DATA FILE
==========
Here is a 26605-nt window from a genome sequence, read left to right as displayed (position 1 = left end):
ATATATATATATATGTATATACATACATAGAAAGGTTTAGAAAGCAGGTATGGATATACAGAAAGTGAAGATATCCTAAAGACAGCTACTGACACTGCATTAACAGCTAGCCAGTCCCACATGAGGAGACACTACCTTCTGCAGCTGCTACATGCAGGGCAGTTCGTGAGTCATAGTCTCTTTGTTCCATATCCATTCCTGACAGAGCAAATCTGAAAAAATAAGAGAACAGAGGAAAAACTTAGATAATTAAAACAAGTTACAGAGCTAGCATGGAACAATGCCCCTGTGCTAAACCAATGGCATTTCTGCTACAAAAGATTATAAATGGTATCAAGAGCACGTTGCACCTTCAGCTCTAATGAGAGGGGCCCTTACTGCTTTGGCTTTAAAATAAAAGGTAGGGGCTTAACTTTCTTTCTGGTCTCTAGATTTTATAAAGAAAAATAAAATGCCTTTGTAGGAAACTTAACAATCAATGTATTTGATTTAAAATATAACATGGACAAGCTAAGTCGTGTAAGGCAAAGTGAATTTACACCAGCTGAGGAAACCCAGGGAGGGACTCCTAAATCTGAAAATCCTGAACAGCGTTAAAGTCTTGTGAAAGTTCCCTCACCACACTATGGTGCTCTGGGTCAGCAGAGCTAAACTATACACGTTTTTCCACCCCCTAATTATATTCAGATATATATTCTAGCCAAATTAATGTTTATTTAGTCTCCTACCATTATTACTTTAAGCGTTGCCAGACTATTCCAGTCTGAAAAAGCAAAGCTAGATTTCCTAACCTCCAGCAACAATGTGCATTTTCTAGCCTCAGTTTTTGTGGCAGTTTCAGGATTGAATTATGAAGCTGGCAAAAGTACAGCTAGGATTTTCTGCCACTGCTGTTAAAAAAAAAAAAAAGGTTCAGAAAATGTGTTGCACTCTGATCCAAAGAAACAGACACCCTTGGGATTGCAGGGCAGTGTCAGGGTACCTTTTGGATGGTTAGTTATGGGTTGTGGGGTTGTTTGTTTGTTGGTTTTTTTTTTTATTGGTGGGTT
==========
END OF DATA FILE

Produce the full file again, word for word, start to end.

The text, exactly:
Here is a 26605-nt window from a genome sequence, read left to right as displayed (position 1 = left end):
ATATATATATATATGTATATACATACATAGAAAGGTTTAGAAAGCAGGTATGGATATACAGAAAGTGAAGATATCCTAAAGACAGCTACTGACACTGCATTAACAGCTAGCCAGTCCCACATGAGGAGACACTACCTTCTGCAGCTGCTACATGCAGGGCAGTTCGTGAGTCATAGTCTCTTTGTTCCATATCCATTCCTGACAGAGCAAATCTGAAAAAATAAGAGAACAGAGGAAAAACTTAGATAATTAAAACAAGTTACAGAGCTAGCATGGAACAATGCCCCTGTGCTAAACCAATGGCATTTCTGCTACAAAAGATTATAAATGGTATCAAGAGCACGTTGCACCTTCAGCTCTAATGAGAGGGGCCCTTACTGCTTTGGCTTTAAAATAAAAGGTAGGGGCTTAACTTTCTTTCTGGTCTCTAGATTTTATAAAGAAAAATAAAATGCCTTTGTAGGAAACTTAACAATCAATGTATTTGATTTAAAATATAACATGGACAAGCTAAGTCGTGTAAGGCAAAGTGAATTTACACCAGCTGAGGAAACCCAGGGAGGGACTCCTAAATCTGAAAATCCTGAACAGCGTTAAAGTCTTGTGAAAGTTCCCTCACCACACTATGGTGCTCTGGGTCAGCAGAGCTAAACTATACACGTTTTTCCACCCCCTAATTATATTCAGATATATATTCTAGCCAAATTAATGTTTATTTAGTCTCCTACCATTATTACTTTAAGCGTTGCCAGACTATTCCAGTCTGAAAAAGCAAAGCTAGATTTCCTAACCTCCAGCAACAATGTGCATTTTCTAGCCTCAGTTTTTGTGGCAGTTTCAGGATTGAATTATGAAGCTGGCAAAAGTACAGCTAGGATTTTCTGCCACTGCTGTTAAAAAAAAAAAAAAGGTTCAGAAAATGTGTTGCACTCTGATCCAAAGAAACAGACACCCTTGGGATTGCAGGGCAGTGTCAGGGTACCTTTTGGATGGTTAGTTATGGGTTGTGGGGTTGTTTGTTTGTTGGTTTTTTTTTTTATTGGTGGGTT